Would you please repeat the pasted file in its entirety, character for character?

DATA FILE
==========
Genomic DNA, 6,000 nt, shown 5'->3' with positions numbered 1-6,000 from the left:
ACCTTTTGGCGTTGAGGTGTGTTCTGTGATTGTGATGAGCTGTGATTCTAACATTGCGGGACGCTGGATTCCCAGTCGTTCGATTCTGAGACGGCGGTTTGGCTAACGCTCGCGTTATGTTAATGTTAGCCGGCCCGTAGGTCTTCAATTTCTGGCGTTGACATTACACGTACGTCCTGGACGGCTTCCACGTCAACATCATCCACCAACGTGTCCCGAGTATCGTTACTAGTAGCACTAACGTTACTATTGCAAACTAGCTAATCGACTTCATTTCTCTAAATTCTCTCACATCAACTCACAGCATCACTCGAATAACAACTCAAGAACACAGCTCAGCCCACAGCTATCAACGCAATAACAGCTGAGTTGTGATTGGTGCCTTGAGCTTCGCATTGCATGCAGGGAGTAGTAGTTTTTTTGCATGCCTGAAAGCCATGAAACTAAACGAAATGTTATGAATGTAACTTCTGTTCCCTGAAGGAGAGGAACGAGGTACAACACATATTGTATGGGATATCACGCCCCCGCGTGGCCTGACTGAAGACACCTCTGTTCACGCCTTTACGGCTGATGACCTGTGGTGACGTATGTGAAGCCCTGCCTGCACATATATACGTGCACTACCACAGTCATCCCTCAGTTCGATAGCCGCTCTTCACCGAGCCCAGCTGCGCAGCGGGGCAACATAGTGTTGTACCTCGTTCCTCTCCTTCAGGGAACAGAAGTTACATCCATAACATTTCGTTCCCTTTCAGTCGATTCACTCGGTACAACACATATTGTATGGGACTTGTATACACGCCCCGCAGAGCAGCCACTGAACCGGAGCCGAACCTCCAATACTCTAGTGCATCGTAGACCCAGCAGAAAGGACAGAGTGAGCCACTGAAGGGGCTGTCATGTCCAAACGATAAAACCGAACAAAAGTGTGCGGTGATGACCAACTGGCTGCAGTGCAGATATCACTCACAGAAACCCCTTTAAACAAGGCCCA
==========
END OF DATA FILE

Genomic DNA, 6,000 nt, shown 5'->3' with positions numbered 1-6,000 from the left:
ACCTTTTGGCGTTGAGGTGTGTTCTGTGATTGTGATGAGCTGTGATTCTAACATTGCGGGACGCTGGATTCCCAGTCGTTCGATTCTGAGACGGCGGTTTGGCTAACGCTCGCGTTATGTTAATGTTAGCCGGCCCGTAGGTCTTCAATTTCTGGCGTTGACATTACACGTACGTCCTGGACGGCTTCCACGTCAACATCATCCACCAACGTGTCCCGAGTATCGTTACTAGTAGCACTAACGTTACTATTGCAAACTAGCTAATCGACTTCATTTCTCTAAATTCTCTCACATCAACTCACAGCATCACTCGAATAACAACTCAAGAACACAGCTCAGCCCACAGCTATCAACGCAATAACAGCTGAGTTGTGATTGGTGCCTTGAGCTTCGCATTGCATGCAGGGAGTAGTAGTTTTTTTGCATGCCTGAAAGCCATGAAACTAAACGAAATGTTATGAATGTAACTTCTGTTCCCTGAAGGAGAGGAACGAGGTACAACACATATTGTATGGGATATCACGCCCCCGCGTGGCCTGACTGAAGACACCTCTGTTCACGCCTTTACGGCTGATGACCTGTGGTGACGTATGTGAAGCCCTGCCTGCACATATATACGTGCACTACCACAGTCATCCCTCAGTTCGATAGCCGCTCTTCACCGAGCCCAGCTGCGCAGCGGGGCAACATAGTGTTGTACCTCGTTCCTCTCCTTCAGGGAACAGAAGTTACATCCATAACATTTCGTTCCCTTTCAGTCGATTCACTCGGTACAACACATATTGTATGGGACTTGTATACACGCCCCGCAGAGCAGCCACTGAACCGGAGCCGAACCTCCAATACTCTAGTGCATCGTAGACCCAGCAGAAAGGACAGAGTGAGCCACTGAAGGGGCTGTCATGTCCAAACGATAAAACCGAACAAAAGTGTGCGGTGATGACCAACTGGCTGCAGTGCAGATATCACTCACAGAAACCCCTTTAAACAAGGCCCA